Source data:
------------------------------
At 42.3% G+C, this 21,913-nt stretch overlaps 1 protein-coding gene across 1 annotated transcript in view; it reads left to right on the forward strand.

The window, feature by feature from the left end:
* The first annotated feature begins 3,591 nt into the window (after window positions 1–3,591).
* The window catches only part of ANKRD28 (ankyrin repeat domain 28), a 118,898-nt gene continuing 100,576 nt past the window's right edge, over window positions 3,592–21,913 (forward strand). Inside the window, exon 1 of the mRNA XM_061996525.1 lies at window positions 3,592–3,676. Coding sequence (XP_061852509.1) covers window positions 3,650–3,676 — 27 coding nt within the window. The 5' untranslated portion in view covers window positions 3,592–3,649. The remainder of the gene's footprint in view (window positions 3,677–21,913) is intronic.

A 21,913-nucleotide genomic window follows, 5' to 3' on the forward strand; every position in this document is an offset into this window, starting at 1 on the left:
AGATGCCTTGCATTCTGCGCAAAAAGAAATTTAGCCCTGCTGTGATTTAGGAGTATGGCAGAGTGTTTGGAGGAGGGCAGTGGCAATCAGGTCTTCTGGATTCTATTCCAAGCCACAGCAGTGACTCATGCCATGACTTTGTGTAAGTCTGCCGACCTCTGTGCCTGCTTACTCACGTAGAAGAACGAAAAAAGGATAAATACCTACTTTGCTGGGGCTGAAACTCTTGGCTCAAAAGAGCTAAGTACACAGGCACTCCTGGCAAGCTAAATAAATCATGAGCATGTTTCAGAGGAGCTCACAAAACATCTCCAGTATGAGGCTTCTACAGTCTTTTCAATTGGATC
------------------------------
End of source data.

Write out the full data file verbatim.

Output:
At 42.3% G+C, this 21,913-nt stretch overlaps 1 protein-coding gene across 1 annotated transcript in view; it reads left to right on the forward strand.

The window, feature by feature from the left end:
* The first annotated feature begins 3,591 nt into the window (after window positions 1–3,591).
* The window catches only part of ANKRD28 (ankyrin repeat domain 28), a 118,898-nt gene continuing 100,576 nt past the window's right edge, over window positions 3,592–21,913 (forward strand). Inside the window, exon 1 of the mRNA XM_061996525.1 lies at window positions 3,592–3,676. Coding sequence (XP_061852509.1) covers window positions 3,650–3,676 — 27 coding nt within the window. The 5' untranslated portion in view covers window positions 3,592–3,649. The remainder of the gene's footprint in view (window positions 3,677–21,913) is intronic.

A 21,913-nucleotide genomic window follows, 5' to 3' on the forward strand; every position in this document is an offset into this window, starting at 1 on the left:
AGATGCCTTGCATTCTGCGCAAAAAGAAATTTAGCCCTGCTGTGATTTAGGAGTATGGCAGAGTGTTTGGAGGAGGGCAGTGGCAATCAGGTCTTCTGGATTCTATTCCAAGCCACAGCAGTGACTCATGCCATGACTTTGTGTAAGTCTGCCGACCTCTGTGCCTGCTTACTCACGTAGAAGAACGAAAAAAGGATAAATACCTACTTTGCTGGGGCTGAAACTCTTGGCTCAAAAGAGCTAAGTACACAGGCACTCCTGGCAAGCTAAATAAATCATGAGCATGTTTCAGAGGAGCTCACAAAACATCTCCAGTATGAGGCTTCTACAGTCTTTTCAATTGGATC